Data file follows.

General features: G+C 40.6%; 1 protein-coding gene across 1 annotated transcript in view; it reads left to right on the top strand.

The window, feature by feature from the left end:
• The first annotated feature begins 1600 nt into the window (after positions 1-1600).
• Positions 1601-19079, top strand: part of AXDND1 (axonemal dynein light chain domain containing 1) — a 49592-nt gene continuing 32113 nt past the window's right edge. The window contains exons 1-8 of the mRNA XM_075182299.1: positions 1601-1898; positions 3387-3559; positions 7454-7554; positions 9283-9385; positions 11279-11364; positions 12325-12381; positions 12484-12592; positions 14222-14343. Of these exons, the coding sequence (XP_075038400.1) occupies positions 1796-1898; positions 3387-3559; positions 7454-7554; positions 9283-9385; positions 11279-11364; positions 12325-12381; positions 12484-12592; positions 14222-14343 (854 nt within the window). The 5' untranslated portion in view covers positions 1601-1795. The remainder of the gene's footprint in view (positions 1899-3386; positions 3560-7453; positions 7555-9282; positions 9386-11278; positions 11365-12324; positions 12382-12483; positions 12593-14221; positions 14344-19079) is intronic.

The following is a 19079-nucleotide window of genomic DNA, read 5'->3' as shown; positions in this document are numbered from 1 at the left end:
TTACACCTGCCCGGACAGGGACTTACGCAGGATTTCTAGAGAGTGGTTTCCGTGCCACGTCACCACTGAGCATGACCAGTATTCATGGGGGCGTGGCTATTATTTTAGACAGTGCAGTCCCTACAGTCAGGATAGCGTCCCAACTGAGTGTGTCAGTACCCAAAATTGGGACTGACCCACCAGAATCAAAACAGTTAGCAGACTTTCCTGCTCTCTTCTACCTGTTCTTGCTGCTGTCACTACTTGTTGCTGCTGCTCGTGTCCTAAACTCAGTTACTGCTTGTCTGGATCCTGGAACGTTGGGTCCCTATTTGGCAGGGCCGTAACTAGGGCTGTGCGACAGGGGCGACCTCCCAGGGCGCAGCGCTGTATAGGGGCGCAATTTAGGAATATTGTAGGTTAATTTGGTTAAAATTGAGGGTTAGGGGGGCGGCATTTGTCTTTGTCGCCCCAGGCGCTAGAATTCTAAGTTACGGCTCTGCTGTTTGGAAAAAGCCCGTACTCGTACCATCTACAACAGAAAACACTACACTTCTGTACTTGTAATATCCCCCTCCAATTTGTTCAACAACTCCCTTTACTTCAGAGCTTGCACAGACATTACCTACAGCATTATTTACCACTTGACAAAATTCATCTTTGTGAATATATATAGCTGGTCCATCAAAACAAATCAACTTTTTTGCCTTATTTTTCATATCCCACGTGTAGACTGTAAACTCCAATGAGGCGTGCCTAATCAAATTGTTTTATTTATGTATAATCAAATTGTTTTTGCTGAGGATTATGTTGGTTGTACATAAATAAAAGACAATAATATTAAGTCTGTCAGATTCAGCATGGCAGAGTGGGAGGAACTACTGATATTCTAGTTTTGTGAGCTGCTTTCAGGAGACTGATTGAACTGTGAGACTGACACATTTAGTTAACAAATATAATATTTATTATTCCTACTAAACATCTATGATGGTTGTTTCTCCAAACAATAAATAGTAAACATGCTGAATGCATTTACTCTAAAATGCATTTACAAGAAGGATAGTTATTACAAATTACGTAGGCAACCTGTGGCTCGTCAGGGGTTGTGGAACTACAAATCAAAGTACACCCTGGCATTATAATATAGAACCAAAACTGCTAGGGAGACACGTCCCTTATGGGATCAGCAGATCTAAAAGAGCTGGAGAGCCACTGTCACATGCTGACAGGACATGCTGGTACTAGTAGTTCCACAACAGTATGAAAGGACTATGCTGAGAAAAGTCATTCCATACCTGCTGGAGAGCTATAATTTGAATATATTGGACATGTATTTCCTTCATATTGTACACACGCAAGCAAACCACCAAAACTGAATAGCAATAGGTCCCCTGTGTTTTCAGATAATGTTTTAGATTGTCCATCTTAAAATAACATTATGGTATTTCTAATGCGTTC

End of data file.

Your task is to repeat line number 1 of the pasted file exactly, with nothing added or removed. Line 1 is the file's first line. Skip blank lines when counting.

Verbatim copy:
General features: G+C 40.6%; 1 protein-coding gene across 1 annotated transcript in view; it reads left to right on the top strand.